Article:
CONVERSATION IN THE KITCHEN
The place where I lived in Riga is an old house with the style of former Soviet Union. The kitchen is crowed, inside there is a soft and scruffy sofa, a traditional cooking bench and a dining-table. The layout of the kitchen resembles the one in the last century very much. I am deeply impressed by this tiny, crowed but humane zone.
Gradually, I find that every day people will gather together and make conversations in the kitchen. They can share their daily life with each other or discuss philosophy and politics. Even in the cross-family parties, many people like to squeeze in the kitchen, standing, sitting or just leaning against the door. Just as the Second-hand Time describes, “The pitiful Khrushchyovka kitchenette, nine to twelve square meters, and on the other side of a flimsy wall, the toilet. Your typical Soviet floorplan. For us, the kitchen is not just where we cook, it’s a dining room, a guest room, an office, a soapbox. A space for group therapy sessions. In the nineteenth century, all of Russian culture was concentrated on aristocratic estates; in the twentieth century, it lived on in our kitchens. That’s where perestroika really took place. 1960s dissident life is the kitchen life. Thanks, Khrushchev! He’s the one who led us out of the communal apartments; under his rule, we got our own private kitchens where we could criticize the government and, most importantly, not be afraid, because in the kitchen you were always among friends. It’s where ideas were whipped up from scratch, fantastical projects concocted…”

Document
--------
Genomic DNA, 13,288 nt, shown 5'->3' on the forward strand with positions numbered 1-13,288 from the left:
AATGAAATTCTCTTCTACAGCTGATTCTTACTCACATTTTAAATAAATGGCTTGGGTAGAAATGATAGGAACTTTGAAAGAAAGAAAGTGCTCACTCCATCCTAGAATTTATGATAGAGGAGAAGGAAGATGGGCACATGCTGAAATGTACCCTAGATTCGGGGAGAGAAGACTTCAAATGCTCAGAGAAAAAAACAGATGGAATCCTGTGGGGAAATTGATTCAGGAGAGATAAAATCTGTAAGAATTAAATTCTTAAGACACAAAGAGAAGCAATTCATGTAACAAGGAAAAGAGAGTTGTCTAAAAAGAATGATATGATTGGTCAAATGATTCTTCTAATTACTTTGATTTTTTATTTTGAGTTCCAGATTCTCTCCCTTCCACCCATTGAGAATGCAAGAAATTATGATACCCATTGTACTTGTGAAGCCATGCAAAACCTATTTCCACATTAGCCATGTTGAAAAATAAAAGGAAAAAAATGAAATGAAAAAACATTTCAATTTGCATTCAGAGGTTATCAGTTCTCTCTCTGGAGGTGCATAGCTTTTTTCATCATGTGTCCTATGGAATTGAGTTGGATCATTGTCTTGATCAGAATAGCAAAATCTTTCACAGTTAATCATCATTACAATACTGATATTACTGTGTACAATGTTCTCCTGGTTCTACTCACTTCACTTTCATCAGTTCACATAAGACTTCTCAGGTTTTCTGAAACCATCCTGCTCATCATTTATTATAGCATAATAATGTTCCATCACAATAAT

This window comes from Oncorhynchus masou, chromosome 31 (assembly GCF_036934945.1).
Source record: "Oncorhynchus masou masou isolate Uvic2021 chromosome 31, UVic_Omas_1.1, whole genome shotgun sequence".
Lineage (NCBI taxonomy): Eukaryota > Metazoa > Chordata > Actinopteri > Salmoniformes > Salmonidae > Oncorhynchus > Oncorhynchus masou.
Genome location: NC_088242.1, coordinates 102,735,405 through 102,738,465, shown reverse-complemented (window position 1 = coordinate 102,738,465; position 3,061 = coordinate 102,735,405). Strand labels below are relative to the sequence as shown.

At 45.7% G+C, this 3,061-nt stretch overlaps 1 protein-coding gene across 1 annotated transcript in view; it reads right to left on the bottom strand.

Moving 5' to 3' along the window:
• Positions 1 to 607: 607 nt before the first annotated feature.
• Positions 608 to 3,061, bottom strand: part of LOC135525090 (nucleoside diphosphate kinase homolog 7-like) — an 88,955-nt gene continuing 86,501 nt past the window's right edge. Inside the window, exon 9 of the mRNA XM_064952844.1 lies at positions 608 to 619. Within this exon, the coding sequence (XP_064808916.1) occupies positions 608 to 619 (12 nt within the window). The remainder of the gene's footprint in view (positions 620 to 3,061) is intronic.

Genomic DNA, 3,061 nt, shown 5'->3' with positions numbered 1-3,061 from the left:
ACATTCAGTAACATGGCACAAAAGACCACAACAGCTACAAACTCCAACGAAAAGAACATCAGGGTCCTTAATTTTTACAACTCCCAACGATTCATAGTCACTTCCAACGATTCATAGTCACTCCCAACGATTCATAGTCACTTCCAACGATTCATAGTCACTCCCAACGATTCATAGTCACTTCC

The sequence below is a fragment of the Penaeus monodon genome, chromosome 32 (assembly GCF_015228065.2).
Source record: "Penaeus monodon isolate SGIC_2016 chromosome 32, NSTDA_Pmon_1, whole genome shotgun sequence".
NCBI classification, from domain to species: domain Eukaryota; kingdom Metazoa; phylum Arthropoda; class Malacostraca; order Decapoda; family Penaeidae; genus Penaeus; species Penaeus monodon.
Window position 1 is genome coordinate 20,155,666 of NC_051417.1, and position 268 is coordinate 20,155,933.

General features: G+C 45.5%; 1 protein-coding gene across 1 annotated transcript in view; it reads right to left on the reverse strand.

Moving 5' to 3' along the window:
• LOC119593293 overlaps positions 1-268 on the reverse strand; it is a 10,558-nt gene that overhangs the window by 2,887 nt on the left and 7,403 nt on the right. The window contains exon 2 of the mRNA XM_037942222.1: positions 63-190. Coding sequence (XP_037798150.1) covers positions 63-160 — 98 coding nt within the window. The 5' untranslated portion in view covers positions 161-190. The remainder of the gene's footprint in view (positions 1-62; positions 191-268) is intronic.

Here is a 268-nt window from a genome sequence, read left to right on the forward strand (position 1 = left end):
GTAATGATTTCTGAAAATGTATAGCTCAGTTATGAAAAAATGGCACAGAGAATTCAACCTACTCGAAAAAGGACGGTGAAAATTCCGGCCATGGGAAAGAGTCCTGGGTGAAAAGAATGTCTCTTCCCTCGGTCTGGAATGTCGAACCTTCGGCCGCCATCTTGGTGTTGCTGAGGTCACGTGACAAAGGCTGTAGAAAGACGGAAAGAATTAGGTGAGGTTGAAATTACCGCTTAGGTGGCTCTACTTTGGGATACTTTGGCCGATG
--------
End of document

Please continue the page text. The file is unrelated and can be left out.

I think it is the way people living in the reformation age of the former Soviet Union in the last century. At that time, kitchen was not a place to make food any longer. It integrated the practical functions of living room and dining room and became a place for entertainment and chat beside reformation. It also demonstrated that people of the former Soviet Union freed from busy work and returned to their family life and moreover, it became the most basic and the most important daily issue after leaving the identity of worker out for the moment. That is, the joviality gaining from cooking. Therefore, it further transformed into a social place. In this way, as a place for people to get together, the kitchen in the former Soviet Union style also became an ideal sample for anthropological sociology.
But when the private zone is transformed to a public one, where is the boundary? Does it indicate that people desire for freedom and openness for expression and discourse in a deeper way? I hope that when taking both natural landscape, which is de-powered, open and without the boundary between the public and the private, and social space into consideration, we can recognize and differentiate more clearly the social characteristics of the boundary of our behavior.